16. These are really gorgeous pieces! Wish I still lived on the East Coast, I would totally get my back done.

  17. 14.43!!! What an honour!! I'm probably one of the only Ed Hardy T shirt wearers. / owners who already knew who he was before I bought the T shirt!! 2000 Dragons!!!

  18. I think his work is average!! Not to mention he comes off as a cocky dork!!  His wind bars average !! He is an average tattooer.

  19. how dare a white person ever do anything right? good lord, so many retards in the comments who want to act like they're some sort of expert or like they have any sort of authority to say what is and isn't traditional Japanese tattooing. You are not gate keepers or cultural police. You're a bunch of lame ass losers with nothing better to do than bitch about everything because in your real life you work minimum wage jobs and dropped out in the 10th grade and have no future. Go work hard and be somebody.

  20. I don't even understand all these no lifes in the comment section talking shit about Chris when he has a skill they'd never have a in a million years. Seriously, this guy has mastered the technique of drawing on human skin and turning it into a piece of art for over a decade. Most of you don't even know how to boil water and you want to talk about his race, or his style, or whatever. Go back to pushing buttons, idiots.

  21. U can tell this guy is fallowing his heart, and when u do that with faith your dreams come true or "materialize" as he put it. And not all of us arw born to become famouse, just the smallest simple things can be fallowing your heart..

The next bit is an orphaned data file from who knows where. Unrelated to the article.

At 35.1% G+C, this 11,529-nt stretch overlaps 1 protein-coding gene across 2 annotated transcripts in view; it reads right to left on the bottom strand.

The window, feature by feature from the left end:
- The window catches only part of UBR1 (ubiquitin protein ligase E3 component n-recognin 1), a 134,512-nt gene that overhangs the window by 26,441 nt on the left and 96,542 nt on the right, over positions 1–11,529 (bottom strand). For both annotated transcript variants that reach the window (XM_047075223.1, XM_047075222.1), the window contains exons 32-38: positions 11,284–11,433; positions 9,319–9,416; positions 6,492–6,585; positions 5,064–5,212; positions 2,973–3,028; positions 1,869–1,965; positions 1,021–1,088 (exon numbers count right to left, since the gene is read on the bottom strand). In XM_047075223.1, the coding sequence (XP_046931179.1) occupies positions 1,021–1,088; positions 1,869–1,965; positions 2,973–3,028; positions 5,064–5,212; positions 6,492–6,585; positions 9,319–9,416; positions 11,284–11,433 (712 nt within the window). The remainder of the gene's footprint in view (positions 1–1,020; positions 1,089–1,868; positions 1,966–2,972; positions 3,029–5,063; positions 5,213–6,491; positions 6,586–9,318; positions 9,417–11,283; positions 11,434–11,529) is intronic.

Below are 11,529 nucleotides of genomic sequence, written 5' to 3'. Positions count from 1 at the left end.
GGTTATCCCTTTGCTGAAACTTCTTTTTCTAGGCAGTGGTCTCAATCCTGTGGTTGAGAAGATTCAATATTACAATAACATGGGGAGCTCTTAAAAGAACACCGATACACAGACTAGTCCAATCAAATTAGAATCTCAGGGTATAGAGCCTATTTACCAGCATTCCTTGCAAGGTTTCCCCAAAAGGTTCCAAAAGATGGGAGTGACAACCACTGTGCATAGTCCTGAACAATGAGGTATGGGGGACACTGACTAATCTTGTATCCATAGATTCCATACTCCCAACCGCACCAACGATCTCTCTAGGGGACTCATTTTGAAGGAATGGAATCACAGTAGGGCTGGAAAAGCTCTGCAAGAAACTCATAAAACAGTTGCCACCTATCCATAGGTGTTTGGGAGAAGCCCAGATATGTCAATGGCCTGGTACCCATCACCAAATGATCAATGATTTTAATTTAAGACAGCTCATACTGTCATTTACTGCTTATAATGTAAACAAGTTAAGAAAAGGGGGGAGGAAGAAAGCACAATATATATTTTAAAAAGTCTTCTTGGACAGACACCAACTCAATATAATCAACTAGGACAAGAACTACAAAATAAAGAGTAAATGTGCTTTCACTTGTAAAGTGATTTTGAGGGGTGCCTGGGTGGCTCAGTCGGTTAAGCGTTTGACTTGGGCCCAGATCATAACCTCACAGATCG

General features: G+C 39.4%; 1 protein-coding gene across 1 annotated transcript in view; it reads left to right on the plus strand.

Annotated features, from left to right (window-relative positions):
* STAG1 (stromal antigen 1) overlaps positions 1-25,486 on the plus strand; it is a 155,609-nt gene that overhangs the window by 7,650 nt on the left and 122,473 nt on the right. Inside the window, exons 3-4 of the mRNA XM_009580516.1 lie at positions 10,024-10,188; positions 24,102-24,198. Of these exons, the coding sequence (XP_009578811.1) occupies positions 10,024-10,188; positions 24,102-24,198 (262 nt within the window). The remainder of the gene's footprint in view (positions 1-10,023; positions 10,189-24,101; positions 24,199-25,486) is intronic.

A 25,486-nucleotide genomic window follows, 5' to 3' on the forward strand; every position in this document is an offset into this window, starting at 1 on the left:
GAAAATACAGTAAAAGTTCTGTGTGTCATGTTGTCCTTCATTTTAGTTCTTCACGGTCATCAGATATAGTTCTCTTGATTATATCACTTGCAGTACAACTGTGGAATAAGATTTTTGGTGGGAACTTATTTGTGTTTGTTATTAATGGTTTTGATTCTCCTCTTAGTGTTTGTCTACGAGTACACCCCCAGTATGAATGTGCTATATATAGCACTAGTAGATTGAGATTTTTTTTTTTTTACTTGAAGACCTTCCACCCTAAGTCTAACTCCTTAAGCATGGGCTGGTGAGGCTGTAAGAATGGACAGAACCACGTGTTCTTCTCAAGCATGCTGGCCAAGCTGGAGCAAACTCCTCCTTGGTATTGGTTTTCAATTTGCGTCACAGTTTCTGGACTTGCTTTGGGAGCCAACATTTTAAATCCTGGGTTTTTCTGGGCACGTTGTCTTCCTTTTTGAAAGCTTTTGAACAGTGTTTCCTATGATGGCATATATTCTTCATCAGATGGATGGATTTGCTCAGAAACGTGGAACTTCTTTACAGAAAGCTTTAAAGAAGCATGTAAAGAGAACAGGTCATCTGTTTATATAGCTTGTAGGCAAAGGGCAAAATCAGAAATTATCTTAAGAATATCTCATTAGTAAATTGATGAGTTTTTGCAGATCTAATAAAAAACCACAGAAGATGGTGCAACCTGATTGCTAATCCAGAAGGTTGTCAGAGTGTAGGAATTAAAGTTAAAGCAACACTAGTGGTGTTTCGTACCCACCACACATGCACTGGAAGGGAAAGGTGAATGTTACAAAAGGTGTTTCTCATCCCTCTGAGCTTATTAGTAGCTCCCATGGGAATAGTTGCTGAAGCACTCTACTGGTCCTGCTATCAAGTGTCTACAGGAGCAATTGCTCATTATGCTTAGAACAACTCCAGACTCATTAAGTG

22. I would have to agree that tradition Japanese can only be done by a Japanese person, because its not just a tattoo. There's culture behind it.

  23. Is the drawing at around 2:38 an actual identifiable character in Japanese mythology/history, or is it just a random drawing in the Japanese style?

  24. Nice rebuilt shader for sale

    https://rover.ebay.com/rover/0/0/0?mpre=https%3A%2F%2Fwww.ebay.com%2Fulk%2Fitm%2F392179716270

  25. Great artist and tattooist. I just can't get past his non-traditional color palette for traditional Japanese tattoos. Regardless, that's just me, I hope he's kept up the great work.

  26. Used to see Japanese tattoos made in Japan … they always seem amazing
    Don't know what's going on with these ones, but they seem ugly… can't say why!

  27. Timothy Hoyer has done both of my Japanese half sleeves. One is 10 years old the other is 5 years old. To this day I get complimented on them by random people just walking around. These guys are all extremely talented. It is an honor to get tattooed by such talented artists.

  28. how is this traditional? you white bro.. you can have our tattoo or trying to be like us , but end of the day you still white lol